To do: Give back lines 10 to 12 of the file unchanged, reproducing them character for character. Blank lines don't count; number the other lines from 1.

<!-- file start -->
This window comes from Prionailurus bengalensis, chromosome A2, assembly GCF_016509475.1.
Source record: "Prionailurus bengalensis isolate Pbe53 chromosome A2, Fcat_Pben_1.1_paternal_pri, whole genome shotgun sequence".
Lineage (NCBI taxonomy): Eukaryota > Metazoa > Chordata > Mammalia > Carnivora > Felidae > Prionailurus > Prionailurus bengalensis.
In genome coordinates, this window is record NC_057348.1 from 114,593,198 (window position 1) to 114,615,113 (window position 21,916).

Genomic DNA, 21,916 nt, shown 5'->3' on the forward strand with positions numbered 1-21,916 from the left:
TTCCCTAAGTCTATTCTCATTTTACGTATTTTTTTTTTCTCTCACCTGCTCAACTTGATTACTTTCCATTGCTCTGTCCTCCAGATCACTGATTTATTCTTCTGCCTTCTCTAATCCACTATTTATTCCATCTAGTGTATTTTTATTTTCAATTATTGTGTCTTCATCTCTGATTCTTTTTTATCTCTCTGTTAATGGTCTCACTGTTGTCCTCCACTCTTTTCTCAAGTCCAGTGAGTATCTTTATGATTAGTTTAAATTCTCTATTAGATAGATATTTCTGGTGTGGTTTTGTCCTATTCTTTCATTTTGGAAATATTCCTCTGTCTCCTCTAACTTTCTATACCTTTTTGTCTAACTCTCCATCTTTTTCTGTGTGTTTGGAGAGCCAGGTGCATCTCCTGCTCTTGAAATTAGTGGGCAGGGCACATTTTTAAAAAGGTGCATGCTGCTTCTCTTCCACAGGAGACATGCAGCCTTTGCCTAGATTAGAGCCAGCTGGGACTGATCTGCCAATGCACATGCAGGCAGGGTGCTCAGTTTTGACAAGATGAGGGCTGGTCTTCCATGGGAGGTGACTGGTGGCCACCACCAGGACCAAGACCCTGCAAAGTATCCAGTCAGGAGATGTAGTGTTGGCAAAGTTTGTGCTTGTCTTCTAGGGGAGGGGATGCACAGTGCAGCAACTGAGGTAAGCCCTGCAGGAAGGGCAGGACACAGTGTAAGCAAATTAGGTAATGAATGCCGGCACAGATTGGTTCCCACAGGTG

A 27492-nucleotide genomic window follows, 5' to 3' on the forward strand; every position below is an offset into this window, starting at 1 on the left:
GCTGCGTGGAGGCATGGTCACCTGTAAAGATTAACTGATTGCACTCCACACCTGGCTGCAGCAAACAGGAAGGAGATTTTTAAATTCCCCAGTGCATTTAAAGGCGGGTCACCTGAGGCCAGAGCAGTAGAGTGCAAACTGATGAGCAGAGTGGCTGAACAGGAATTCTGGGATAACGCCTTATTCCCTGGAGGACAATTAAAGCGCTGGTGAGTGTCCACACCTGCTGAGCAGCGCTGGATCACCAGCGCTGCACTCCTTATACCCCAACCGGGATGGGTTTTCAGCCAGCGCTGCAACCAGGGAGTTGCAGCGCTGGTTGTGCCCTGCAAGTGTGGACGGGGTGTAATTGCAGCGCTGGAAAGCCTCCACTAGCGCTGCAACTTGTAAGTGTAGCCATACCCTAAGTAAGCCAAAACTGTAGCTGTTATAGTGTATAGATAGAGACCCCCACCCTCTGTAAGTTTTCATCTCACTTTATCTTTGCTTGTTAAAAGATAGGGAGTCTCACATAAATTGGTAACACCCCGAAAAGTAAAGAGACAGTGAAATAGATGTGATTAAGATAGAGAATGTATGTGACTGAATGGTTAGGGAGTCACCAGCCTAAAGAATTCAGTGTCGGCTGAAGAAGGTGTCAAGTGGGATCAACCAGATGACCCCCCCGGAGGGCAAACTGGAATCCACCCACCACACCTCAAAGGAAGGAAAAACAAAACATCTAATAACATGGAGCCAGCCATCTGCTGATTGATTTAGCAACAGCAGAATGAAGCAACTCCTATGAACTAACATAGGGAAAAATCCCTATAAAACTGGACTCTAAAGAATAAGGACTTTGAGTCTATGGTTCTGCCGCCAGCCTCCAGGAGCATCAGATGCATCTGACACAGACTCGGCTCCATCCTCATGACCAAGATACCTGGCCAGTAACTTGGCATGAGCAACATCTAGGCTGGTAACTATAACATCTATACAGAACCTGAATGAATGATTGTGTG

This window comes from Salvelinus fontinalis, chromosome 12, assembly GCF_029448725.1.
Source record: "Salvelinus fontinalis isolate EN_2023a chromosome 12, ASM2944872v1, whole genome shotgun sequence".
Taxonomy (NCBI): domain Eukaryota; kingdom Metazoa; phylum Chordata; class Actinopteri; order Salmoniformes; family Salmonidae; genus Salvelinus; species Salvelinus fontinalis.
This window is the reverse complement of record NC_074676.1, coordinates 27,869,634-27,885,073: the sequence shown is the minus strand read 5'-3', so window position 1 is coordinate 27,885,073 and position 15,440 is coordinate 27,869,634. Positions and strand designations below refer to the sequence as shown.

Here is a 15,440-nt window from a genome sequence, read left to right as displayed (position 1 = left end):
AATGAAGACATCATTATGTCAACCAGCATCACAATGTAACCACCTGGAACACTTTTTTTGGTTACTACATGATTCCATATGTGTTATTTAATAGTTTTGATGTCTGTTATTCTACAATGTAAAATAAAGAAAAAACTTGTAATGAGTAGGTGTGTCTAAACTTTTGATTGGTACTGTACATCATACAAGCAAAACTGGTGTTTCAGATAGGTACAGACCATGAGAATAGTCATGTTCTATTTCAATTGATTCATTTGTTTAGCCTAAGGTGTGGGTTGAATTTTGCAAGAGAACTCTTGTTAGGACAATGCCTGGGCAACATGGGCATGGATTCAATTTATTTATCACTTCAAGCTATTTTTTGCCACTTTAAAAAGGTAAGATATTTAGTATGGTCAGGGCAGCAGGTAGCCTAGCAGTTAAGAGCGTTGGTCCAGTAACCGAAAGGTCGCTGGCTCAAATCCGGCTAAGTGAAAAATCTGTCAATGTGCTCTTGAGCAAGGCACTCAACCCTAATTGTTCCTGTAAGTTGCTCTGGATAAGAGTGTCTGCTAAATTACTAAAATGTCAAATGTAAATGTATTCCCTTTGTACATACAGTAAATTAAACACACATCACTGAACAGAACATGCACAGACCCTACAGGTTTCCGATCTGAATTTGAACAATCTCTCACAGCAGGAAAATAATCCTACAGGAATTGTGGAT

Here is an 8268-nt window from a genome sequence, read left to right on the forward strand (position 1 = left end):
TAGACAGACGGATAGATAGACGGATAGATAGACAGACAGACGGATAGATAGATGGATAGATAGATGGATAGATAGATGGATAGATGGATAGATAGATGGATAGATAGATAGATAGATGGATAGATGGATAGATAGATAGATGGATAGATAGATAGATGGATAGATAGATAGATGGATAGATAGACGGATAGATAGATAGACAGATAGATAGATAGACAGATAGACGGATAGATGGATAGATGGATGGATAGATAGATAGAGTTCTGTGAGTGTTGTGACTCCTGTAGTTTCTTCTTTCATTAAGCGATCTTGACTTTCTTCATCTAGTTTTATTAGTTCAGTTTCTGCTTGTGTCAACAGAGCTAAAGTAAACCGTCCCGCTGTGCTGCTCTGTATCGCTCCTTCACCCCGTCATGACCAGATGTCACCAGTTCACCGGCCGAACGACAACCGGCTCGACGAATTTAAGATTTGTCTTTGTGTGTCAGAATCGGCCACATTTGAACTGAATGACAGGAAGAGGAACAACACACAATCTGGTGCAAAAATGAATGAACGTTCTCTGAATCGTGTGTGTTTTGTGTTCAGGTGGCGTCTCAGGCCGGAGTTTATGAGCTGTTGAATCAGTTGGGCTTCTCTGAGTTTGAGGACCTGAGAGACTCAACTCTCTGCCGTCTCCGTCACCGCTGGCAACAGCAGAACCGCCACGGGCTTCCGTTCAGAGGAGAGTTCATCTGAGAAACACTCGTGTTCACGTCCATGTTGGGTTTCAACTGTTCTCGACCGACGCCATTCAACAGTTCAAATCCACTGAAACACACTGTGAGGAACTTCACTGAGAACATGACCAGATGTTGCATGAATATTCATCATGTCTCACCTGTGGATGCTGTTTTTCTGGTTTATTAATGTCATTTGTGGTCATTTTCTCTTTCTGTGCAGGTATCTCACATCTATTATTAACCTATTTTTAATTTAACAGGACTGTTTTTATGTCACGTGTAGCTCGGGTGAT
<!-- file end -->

Source record: "Salvelinus fontinalis isolate EN_2023a chromosome 12, ASM2944872v1, whole genome shotgun sequence".
Taxonomy (NCBI): domain Eukaryota; kingdom Metazoa; phylum Chordata; class Actinopteri; order Salmoniformes; family Salmonidae; genus Salvelinus; species Salvelinus fontinalis.
This window is the reverse complement of record NC_074676.1, coordinates 27,869,634-27,885,073: the sequence shown is the minus strand read 5'-3', so window position 1 is coordinate 27,885,073 and position 15,440 is coordinate 27,869,634. Positions and strand designations below refer to the sequence as shown.